Justice Stewart Brings Sous Vide Cooking Back to the Forefront

I can remember the excitement in his voice when chef and friend Justice Stewart called me with the news that he was offered a cookbook deal. From years working in construction to deconstructing some of the yummiest recipes on his blog, Gourmet De-Constructed, it was an opportunity well-deserved.

Our conversations over the years highlighted his love for wild game and exotic meats; one I can’t say I share but enjoy learning about.  The announcement of his cookbook left me wondering if he would finally have a national audience to share this with, but instead, he chose another one of his culinary loves to write about; sous vide cooking.

Until this book, I had only heard of the cooking technique from chefs such as Nigel Spence from New York’s Ripe Kitchen & Bar who shared with me last year that he felt more restaurants would begin to embrace it more and that he planned to upgrade his unit and menu choices. However, it was not until I read Stewart’s book that I finally understood what it is, how it works and how amazing the recipes can be.

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I know I am not alone in asking the question, “What exactly is sous vide cooking,” so I reached out to Stewart to share more about what it is, how he got started and what recipe we should tackle first in his cookbook.

In the simplest of terms, please explain what sous vide cooking is and how you started using the cooking method.

Sous vide cooking is the process of sealing food in an airtight container; usually a vacuum sealed bag and then cooking that food in a temperature-controlled water bath. In French, the term translates to “under vacuum.”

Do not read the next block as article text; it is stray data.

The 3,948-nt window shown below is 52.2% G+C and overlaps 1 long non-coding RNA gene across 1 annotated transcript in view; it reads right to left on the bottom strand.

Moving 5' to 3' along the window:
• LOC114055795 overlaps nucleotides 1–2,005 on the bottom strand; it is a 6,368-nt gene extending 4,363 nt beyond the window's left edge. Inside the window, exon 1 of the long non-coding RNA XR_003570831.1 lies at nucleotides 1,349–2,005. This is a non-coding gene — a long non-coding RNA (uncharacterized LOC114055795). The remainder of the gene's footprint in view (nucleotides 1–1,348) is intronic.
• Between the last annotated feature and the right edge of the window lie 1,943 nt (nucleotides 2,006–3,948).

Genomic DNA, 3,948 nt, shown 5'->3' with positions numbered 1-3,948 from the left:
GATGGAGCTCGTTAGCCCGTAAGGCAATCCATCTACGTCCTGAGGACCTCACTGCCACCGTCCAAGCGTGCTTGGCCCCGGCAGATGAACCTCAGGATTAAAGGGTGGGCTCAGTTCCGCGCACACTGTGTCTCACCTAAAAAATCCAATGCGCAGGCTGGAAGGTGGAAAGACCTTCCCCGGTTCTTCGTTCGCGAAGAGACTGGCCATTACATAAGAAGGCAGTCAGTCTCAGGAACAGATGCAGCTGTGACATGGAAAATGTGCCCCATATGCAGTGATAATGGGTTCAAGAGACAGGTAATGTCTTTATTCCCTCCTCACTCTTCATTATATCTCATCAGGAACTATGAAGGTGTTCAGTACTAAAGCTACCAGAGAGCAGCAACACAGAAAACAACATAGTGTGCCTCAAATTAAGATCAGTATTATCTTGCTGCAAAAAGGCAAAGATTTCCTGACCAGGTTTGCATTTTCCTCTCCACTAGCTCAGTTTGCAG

I discovered this method of cooking about eight years ago. I have always been a big fan of wild game meats (which are very lean), and I found the sous vide method to be most effective in producing the perfect doneness for these types of proteins. I soon learned that you can cook more than meat with the device. You can prepare things such as poached eggs, vegetables, desserts, infused oils and cocktails, condiments, and pickled items.

What do you need to get started?

Necessary equipment to get started should consist of a sous vide device, vacuum sealer (optional) and vacuum bags or Ziploc® freezer bags. You will also need a large enough container that can fit the items you are cooking. I use a polycarbonate container, but a large stockpot or even a cooler can work.

Tell us a little about your book and a few things that make it different from the other sous vide books on the market.

“Mastering the Art of Sous Vide Cooking” is a manifestation of my love of international cuisine. The book takes readers on a culinary journey around the world while utilizing the sous vide method to prepare restaurant quality meals for friends and family.

For beginners, what are three recipes from the book to start with?

Most of the recipes in the book are beginner friendly, but if you just purchased your device a great starting point would be the Espresso-Rubbed Porterhouse Steak, Sweet & Spicy Soy Glazed Pork Chops, Rack of Lamb with Butter and Garlic Asparagus or Dill Salmon.

What’s next for you and how can readers see you in action?

I am currently in the process of writing my second cookbook. In 2019, I am aiming to finally have my mobile food business up and running, possibly in Florida. I also plan on hosting pop-up dinners and public tastings.

There are a number of sous vide cookers on the market. One brand that Stewart recommends is Anova.

Follow Stewart on social media (Twitter, Facebook and Instagram) for more about sous vide cooking as well as on his website, Gourmet De-Constructed.

Be sure to read our Book Grub review of “Mastering the Art of Sous Vide Cooking” which is available on Amazon.  You can also enter our drawing for a chance to win a copy through December 30.

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Sheree has been penning stories since the fifth grade. Her stories took a delicious and adventurous turn as an adult when she became a foodie.